Extinction Review

April 26, 2018
Xbox One
Also on: PS4
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Having played through and reviewed the epic Shadow of the Colossus remaster a few months back, awarding it a very respectable nine out of ten, the team at JDR looked upon the trailers for Extinction with reasonably high hopes. You see, Extinction’s core gameplay mechanic is similar — you scale giant beasts, hack off limbs and politely remove their heads from their bodies in a story-driven romp to save a race from destruction. Extinction arrives off the back of some excellent marketing which pitched it as a colourful action adventure mixing quick, action-orientated gameplay, dashing up buildings, saving townsfolk and scaling huge enemies — it looked like it had a ton of potential. Unfortunately Extinction wastes pretty much all of that and goes so far the other way it could be one of the most frustrating games on a console this year.

You play as Avil, the last living sentinel and along with your trusty magic wielding friend, Xandra, it is your job to save the last humans on earth holed up in the kingdom of Dolorum from the fast approaching horde of giants known as the Ravenii. The adventure begins with our hero courting the assistance of the king of Dolorum, King Yarrow — his help is desperately needed in the final great battle to save humanity. If they succeed, the resources obtained can build a transporter to safely get everyone out of harm's way and away from the city-stomping Ravenii.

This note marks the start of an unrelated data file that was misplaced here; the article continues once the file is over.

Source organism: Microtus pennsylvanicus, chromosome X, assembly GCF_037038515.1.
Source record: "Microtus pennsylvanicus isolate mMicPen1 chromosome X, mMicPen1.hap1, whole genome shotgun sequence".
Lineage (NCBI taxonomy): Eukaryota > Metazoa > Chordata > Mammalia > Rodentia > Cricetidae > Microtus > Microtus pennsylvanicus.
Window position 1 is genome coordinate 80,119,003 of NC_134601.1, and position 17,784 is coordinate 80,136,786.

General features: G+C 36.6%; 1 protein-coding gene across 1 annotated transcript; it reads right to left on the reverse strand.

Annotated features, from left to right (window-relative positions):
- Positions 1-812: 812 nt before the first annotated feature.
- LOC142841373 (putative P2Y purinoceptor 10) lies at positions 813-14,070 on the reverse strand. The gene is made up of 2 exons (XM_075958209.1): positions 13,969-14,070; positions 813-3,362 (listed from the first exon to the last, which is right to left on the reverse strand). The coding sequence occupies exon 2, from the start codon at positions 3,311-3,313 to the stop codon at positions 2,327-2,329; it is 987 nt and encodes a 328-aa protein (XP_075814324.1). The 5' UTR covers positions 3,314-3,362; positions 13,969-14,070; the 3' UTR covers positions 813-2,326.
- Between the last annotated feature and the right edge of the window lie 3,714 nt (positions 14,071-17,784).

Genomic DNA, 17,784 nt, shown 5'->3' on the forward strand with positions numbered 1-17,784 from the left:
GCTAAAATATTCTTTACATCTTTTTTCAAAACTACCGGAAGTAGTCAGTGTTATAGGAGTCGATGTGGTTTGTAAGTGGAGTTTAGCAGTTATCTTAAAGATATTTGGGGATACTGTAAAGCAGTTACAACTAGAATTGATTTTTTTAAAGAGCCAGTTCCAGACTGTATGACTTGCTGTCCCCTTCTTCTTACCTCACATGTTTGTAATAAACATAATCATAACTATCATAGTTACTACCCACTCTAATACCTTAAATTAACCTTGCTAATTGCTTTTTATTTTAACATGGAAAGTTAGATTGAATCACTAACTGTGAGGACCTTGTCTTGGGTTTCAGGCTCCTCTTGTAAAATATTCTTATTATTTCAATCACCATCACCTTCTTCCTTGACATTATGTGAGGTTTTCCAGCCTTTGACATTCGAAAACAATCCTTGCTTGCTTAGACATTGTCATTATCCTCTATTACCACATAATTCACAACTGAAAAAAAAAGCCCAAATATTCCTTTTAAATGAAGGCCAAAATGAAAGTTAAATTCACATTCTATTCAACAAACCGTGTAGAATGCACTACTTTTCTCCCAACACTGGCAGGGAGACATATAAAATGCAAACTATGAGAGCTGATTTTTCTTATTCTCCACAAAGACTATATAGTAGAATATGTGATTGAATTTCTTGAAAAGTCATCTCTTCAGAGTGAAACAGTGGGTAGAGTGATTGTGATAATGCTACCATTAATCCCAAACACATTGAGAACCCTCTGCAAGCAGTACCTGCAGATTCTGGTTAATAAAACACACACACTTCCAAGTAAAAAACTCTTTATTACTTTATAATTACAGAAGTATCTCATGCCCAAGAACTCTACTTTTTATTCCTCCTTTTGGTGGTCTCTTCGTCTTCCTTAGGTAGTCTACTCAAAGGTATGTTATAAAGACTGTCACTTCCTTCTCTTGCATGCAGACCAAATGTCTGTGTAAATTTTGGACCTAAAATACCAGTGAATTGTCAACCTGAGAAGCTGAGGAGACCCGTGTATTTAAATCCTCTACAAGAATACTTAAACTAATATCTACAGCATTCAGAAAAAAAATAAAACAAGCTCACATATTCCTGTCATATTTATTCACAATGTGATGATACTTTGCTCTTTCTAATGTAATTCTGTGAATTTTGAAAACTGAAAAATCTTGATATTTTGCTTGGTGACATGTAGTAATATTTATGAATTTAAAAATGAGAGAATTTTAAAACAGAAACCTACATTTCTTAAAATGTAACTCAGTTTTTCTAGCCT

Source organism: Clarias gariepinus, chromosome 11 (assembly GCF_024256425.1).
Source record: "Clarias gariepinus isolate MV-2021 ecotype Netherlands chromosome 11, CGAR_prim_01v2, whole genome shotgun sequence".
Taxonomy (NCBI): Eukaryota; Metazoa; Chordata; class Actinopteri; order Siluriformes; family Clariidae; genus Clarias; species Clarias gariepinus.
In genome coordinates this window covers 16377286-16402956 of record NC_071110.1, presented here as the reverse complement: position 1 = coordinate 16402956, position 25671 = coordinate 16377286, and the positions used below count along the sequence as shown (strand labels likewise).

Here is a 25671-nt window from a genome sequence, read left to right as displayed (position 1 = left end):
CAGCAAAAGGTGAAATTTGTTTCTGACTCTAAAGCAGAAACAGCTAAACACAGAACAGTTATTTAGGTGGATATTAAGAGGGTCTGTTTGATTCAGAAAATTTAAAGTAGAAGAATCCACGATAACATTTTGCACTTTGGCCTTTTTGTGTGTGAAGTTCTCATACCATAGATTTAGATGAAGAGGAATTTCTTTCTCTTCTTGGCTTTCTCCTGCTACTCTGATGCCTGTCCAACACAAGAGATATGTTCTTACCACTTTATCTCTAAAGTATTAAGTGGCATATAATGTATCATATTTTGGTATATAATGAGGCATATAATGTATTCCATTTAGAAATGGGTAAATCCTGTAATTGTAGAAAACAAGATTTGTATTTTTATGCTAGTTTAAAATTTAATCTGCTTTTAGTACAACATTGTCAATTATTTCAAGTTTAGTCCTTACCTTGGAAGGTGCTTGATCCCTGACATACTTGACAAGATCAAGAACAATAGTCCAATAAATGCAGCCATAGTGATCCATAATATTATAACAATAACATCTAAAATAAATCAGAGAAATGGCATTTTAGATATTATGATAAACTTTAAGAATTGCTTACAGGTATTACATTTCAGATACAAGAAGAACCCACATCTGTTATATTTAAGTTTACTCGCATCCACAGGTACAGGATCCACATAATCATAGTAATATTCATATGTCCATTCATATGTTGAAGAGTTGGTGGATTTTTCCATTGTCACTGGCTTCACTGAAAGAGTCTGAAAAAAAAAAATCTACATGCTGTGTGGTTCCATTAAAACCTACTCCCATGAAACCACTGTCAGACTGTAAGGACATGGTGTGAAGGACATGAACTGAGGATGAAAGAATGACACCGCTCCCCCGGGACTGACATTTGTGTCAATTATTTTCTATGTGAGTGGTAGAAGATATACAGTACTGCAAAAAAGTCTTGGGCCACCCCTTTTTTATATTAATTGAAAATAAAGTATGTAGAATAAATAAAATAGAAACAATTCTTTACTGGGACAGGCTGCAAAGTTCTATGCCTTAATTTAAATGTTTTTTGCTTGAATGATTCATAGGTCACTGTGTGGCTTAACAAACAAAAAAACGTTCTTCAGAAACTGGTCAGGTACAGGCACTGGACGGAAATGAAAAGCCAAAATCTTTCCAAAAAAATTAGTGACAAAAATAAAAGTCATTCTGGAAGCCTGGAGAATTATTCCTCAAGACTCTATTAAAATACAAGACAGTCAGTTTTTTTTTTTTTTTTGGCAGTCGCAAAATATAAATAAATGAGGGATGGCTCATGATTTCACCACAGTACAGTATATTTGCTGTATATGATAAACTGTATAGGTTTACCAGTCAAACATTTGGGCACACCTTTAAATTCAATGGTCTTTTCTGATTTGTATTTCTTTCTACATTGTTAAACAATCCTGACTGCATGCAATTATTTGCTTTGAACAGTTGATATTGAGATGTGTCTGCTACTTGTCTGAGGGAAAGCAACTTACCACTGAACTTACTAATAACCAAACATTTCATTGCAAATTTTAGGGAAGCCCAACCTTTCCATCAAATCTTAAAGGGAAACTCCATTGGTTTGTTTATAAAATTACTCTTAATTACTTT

You looking at me, bro?!

Whilst this setup seems on the face of it a little silly and heavy on the random fantasy elements, as it progresses you find that it actually marries really nicely with the colourful art style and the mystical elements of this version of Earth. The story is told in two main ways; firstly with beautifully rendered animated cutscenes which give us some much-needed backstory, and secondly with the less appealing small pop up talking heads during the intros to new mission levels. Overall the story whilst a little silly does actually hold your attention, at least in the initial few hours, but there isn’t a lot the story can do once you are neck deep in Ravenii, struggling to achieve what feels like the easiest of tasks on paper but seems so frustratingly difficult to achieve in a mission.

The main gameplay loop in place to compliment the bright, light-hearted ogre-heavy art style sees you performing a number of core actions per mission. These are namely: killing grunts otherwise known as Jackals, saving humans by means of small transporters and bringing down however many Ravenii have decided to descend on the city you are currently defending. The basis of pretty much every single mission is the same, perform these actions to build your rage meter and once full you can then climb a Ravenii and slice his head off with one huge blow. Sounds fun right? Absolutely, but sadly not for very long.

Hack and slash time.